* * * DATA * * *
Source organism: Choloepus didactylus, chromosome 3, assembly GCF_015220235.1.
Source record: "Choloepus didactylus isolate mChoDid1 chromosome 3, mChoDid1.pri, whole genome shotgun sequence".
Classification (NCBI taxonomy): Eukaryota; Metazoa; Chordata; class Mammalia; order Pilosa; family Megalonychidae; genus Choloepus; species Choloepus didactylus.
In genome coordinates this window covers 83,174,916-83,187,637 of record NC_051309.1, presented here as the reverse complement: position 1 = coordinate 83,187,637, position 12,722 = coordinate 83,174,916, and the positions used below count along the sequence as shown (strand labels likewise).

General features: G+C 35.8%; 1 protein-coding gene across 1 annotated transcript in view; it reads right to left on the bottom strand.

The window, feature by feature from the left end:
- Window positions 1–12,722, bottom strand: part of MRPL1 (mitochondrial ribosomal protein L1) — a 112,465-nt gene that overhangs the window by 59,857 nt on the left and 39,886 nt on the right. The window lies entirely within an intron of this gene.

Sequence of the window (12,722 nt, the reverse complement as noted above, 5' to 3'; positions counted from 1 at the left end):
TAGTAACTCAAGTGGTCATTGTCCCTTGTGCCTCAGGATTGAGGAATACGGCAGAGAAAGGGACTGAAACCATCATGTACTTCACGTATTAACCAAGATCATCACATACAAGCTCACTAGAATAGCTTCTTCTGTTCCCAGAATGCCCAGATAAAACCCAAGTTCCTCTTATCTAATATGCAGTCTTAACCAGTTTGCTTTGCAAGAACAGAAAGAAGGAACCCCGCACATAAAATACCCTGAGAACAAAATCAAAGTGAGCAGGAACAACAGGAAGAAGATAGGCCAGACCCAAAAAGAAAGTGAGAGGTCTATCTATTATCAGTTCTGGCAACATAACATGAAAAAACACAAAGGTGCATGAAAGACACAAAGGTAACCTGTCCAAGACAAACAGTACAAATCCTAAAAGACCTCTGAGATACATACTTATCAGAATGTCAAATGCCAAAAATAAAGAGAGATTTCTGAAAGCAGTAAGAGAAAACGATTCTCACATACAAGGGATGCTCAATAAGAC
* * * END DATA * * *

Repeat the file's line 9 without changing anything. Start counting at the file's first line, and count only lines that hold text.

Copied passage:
TAGTAACTCAAGTGGTCATTGTCCCTTGTGCCTCAGGATTGAGGAATACGGCAGAGAAAGGGACTGAAACCATCATGTACTTCACGTATTAACCAAGATCATCACATACAAGCTCACTAGAATAGCTTCTTCTGTTCCCAGAATGCCCAGATAAAACCCAAGTTCCTCTTATCTAATATGCAGTCTTAACCAGTTTGCTTTGCAAGAACAGAAAGAAGGAACCCCGCACATAAAATACCCTGAGAACAAAATCAAAGTGAGCAGGAACAACAGGAAGAAGATAGGCCAGACCCAAAAAGAAAGTGAGAGGTCTATCTATTATCAGTTCTGGCAACATAACATGAAAAAACACAAAGGTGCATGAAAGACACAAAGGTAACCTGTCCAAGACAAACAGTACAAATCCTAAAAGACCTCTGAGATACATACTTATCAGAATGTCAAATGCCAAAAATAAAGAGAGATTTCTGAAAGCAGTAAGAGAAAACGATTCTCACATACAAGGGATGCTCAATAAGAC